Every school should have ready answers for you to these questions. The process for dealing with kids with disciplinary issues should be crystal clear and you should feel comfortable with it. (If it’s too strict or lax, it may drive you crazy later.) You’ll also get a better sense of what the school is dealing with in terms of the student population by hearing some of the disciplinary stats. If the school says it doesn’t keep tract of these, this is a huge red flag. It’s a law that it must track and report these to the state.
Yearbook Interview Questions: A Complete List
Without any context, your yearbook is just a photo album. That isn’t necessarily a bad thing. Pictures are great. They’re absolutely the first things students will look at. But aside from a few amazing images, they’re not the stuff people are going to talk about. It’s the written context—the stuff people read and learn when they open the book—that really resonates.
To get that, you need yearbook interview questions that will get your students, teachers, coaches, and administrators to open up. Here are 75, separated by category, to get you started:
- Do you drive to school? What was your most listened to driving song on your morning commute this year?
- Which school tradition are you most proud of?
- Would students be more productive if cell phones were banned during school hours?
- What’s your favorite school lunch?
- Should the school have (or keep) vending machines?
- Do you think an open campus is a good idea?
- What’s your most embarrassing in-school memory? What happened and did you learn anything from it?
- Which event did you most look forward to this year? Did it live up to expectations?
- You can bring any three of your classmates on a cross-country road trip in your family’s hatchback: who would you choose and why?
- If you could get rid of the bells between classes, would you? Why?
- How did you decorate your locker this year?
- How do you avoid participating in gossip? What do you do if there’s gossip about you?
- If you could choose any artistic medium and give it a dedicated course, what would it be?
- The jobs you will have one day don’t even exist yet: what kinds of skills do you think you might need to succeed?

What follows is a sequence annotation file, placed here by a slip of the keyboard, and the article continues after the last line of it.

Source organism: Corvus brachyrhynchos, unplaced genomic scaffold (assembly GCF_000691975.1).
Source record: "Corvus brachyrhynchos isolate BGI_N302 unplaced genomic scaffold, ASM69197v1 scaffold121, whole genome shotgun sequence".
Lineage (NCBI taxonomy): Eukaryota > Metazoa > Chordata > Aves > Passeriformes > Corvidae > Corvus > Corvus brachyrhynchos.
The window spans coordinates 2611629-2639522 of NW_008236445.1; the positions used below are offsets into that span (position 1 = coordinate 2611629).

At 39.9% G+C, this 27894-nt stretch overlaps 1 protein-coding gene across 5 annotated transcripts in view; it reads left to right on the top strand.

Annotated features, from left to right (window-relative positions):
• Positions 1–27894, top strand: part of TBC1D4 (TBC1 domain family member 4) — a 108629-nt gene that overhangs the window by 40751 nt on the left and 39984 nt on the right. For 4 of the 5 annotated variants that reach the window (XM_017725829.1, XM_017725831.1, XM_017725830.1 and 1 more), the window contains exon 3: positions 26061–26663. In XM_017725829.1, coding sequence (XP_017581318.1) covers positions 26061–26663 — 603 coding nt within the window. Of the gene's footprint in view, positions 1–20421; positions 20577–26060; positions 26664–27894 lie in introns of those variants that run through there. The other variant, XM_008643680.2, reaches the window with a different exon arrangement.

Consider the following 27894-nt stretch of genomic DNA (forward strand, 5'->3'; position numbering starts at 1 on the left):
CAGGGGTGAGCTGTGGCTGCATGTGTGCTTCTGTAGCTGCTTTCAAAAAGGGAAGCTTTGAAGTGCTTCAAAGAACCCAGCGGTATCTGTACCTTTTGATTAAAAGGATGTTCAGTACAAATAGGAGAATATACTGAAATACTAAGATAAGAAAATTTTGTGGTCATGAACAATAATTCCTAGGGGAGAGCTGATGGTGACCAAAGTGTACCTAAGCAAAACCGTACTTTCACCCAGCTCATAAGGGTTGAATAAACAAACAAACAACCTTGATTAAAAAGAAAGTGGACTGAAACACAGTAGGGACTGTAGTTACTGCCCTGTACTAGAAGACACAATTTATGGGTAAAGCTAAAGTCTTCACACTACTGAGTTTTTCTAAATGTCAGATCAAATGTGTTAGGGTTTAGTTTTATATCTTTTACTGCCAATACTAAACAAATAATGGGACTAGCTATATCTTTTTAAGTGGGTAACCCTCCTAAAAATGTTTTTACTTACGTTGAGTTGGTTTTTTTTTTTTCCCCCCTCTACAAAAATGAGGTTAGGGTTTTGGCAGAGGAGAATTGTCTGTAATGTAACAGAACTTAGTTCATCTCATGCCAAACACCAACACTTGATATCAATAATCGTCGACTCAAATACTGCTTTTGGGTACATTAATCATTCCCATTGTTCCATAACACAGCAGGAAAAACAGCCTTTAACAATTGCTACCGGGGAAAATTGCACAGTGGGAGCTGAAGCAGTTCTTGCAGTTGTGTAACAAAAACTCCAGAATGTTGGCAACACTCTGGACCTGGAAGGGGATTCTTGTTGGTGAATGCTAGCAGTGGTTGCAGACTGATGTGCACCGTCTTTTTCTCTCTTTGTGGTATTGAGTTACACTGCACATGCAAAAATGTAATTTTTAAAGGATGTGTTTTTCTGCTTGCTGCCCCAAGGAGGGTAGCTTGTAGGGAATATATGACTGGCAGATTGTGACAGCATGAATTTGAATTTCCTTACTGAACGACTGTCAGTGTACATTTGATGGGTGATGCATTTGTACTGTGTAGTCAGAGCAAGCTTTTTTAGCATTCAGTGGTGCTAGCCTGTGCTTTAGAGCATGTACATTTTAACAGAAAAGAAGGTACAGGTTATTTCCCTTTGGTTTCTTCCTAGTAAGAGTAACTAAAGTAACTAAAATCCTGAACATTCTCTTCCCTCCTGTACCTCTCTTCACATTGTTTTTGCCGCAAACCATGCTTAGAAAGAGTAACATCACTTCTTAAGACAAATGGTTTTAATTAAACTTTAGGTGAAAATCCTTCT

- Least memorable United States President?
- Are there enough foreign language options? If not, what would you like to see added? Should they be required?
- What project or assignment challenged you the most as a student? Why?
- Most useful math equation or theory you learned this year?
- What was the longest paper you wrote this year? Who was it for? What was it about?
- If you could conduct any science experiment in a class, what would it be? Do you have a hypothesis ready to go?
- What was the most enjoyable book you had to read for school this year?
- Which subject do you think prepares you most for life after high school? Why?
- What’s your favorite Snapchat/Instagram filter?
- Most social media savvy teacher?
- How can teachers make social media part of their curricula?
- If you could only use one emoji for the rest of high school, which would you choose? (Be sure to check these for appropriateness.)
- Do you have your own website? How did you make it? What do you use it for?
- Which piece of technology has most contributed to your academic success?
- What was the most “viral” event of the school year?
- How would you recommend the school use its technology budget? What kinds of devices or software would you like to see available next year?
- Would you be more likely to read or contribute to the school newspaper if it was digital?
- What’s your favorite podcast? Is there any way teachers could incorporate it into their classrooms?
If you can remember to keep your questions open-ended and purposeful, you’re already two steps ahead. Try out some of our suggested yearbook interview questions or use them as inspiration to write your own. Either way, make sure to turn to your student body to find those stories, quotes, and trends that will give your yearbook context and make everything, including all those great pictures, more meaningful.